Musée Suisse de L'Appareil Photographique
Grande Place 99
Phone: +41(0)21 . 9253480
Fax: +41(0)21 . 9216458
Sam & Ken Kendes, Détail d'un portrait daté de Noël 1977
Régis Colombo, photographe USPP, Sahara
Laurent Cochet, coucher de soleil.
Philippe Pache, Gilda et Sarah, workshop photographique en Toscane, juillet 2007.
THE DIGITAL REVOLUTION
It was in the 1970s that electronic technology began to appear in photo cameras. Then came film-less cameras recording non-digital images on a kind of "still" video. Finally, in 1975, Steven J. Sasson invented the first digital camera using a Fairchild CCD sensor.
Nowadays we even use ordinary cellphones to take pictures, so is there anybody who can remember the first digital cameras with their heavy electronic devices lugged around in a rucksack? Who recalls the first digital transmission equipment, which so radically transformed the work of the press?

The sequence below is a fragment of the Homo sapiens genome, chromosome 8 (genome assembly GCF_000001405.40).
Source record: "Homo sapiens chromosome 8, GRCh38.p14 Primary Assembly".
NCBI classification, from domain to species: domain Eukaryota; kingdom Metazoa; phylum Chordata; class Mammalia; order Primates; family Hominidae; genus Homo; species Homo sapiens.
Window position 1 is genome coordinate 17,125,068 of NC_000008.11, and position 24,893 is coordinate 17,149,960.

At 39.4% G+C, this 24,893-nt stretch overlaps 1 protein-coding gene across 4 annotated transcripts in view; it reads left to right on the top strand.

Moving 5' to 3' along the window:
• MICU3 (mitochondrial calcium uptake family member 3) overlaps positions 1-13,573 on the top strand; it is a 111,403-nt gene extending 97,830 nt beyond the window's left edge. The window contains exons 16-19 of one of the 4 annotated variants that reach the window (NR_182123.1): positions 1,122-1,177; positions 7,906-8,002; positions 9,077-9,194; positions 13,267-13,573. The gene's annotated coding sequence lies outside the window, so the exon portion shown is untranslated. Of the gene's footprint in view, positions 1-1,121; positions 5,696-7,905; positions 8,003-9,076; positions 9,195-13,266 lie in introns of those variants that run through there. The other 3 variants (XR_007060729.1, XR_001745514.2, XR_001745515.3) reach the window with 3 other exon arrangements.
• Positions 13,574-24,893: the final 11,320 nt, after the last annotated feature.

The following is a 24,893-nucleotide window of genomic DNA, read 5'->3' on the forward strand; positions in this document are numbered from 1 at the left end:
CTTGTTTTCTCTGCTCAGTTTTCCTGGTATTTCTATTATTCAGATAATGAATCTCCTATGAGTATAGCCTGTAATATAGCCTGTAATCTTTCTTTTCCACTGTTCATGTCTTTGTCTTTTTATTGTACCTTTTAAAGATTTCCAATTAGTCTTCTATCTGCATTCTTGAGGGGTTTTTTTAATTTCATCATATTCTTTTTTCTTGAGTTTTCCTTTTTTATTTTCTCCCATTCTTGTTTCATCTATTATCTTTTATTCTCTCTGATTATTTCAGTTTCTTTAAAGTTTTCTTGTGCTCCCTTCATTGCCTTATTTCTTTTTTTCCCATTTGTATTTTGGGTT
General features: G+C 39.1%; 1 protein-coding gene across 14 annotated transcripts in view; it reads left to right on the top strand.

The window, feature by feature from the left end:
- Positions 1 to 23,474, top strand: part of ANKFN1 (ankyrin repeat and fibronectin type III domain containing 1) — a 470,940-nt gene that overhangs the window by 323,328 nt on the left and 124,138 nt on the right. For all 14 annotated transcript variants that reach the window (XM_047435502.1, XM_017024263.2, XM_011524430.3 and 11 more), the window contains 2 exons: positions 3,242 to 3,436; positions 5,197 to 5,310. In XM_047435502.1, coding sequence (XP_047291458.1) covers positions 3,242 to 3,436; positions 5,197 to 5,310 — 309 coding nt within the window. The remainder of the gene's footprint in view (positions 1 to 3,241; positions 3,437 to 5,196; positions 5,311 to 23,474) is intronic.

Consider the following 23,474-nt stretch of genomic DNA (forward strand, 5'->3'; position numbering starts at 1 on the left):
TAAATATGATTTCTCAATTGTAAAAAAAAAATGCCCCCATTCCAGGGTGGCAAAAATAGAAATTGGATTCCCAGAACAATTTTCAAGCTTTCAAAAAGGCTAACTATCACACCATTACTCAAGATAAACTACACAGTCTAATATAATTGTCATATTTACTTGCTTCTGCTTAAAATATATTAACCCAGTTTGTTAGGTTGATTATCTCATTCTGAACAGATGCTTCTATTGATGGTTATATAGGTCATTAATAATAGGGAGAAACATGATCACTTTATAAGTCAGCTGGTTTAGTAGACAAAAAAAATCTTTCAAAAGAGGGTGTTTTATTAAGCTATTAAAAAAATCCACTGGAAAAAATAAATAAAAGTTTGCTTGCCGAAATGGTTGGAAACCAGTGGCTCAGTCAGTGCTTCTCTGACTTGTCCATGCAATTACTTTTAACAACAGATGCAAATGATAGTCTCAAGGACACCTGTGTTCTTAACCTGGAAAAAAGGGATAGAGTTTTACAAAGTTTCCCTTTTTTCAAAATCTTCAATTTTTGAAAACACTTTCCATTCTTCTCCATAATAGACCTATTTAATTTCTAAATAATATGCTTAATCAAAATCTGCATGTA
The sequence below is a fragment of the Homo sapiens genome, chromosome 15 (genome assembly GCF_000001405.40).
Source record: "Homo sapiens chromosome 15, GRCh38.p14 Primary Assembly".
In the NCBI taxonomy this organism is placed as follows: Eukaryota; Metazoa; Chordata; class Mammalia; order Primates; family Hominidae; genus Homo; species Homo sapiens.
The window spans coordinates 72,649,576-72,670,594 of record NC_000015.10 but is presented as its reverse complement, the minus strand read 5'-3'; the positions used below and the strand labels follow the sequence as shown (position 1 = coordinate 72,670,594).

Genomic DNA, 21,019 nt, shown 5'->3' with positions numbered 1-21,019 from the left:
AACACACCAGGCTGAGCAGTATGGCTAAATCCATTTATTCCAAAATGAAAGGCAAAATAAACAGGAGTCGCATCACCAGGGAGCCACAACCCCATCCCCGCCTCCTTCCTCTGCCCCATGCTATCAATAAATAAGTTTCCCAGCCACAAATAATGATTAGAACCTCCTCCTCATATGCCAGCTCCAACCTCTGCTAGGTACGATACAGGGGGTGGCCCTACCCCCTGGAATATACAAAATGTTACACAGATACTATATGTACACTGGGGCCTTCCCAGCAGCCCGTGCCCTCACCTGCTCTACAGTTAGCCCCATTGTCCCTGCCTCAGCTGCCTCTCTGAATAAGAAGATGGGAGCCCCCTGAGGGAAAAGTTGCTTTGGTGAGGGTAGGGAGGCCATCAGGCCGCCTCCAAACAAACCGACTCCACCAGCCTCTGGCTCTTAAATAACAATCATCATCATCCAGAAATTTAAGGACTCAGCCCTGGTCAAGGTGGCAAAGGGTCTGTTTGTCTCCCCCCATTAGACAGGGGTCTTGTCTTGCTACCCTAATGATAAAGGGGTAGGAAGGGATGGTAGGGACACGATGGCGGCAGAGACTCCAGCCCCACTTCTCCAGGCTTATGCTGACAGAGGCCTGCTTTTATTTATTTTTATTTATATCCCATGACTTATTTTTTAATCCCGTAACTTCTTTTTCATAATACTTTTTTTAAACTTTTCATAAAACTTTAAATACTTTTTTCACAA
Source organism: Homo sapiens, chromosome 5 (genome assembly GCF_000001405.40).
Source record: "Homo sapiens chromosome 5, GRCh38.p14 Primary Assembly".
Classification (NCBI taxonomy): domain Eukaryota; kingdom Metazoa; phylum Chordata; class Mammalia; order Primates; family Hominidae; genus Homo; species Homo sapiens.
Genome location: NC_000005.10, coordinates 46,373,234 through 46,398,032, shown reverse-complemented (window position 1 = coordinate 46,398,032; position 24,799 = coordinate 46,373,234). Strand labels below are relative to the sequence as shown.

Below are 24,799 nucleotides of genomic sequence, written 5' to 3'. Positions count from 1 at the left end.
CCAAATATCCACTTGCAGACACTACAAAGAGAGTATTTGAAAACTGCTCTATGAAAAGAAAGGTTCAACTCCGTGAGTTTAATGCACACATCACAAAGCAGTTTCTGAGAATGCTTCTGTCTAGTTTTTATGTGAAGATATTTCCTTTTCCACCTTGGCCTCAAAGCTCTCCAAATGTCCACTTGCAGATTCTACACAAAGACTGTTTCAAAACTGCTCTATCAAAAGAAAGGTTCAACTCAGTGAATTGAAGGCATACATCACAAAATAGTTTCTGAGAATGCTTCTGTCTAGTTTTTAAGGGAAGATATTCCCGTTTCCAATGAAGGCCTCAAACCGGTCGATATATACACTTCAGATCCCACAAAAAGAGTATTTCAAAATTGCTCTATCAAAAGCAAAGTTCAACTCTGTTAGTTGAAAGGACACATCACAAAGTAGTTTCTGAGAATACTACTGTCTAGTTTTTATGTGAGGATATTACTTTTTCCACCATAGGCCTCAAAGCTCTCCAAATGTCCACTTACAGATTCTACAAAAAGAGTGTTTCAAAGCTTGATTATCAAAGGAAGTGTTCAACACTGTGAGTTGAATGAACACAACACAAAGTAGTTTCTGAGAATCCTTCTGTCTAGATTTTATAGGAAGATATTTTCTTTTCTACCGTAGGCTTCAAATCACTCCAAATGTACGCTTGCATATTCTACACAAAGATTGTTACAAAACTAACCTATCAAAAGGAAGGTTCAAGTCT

Although such a very recent invention, digital photography does have what one may call a history. However, it has moved ahead at such a tremendous pace and in such a spectacular way that most people have forgotten how it really started. Our exhibition shows the beginnings of this revolutionary technology as well as hybrid techniques, from silver film to digital, and the very first digital cameras. These seem amazingly archaic now and in fact most have already disappeared. The display recounts the story of digital imaging, from its birth to its multitude of current forms and, in collaboration with the Audiovisual Communications Laboratory of the Faculty of Informatics and Communications of the EPFL (Lausanne), speculates on what is likely to happen in the very close future.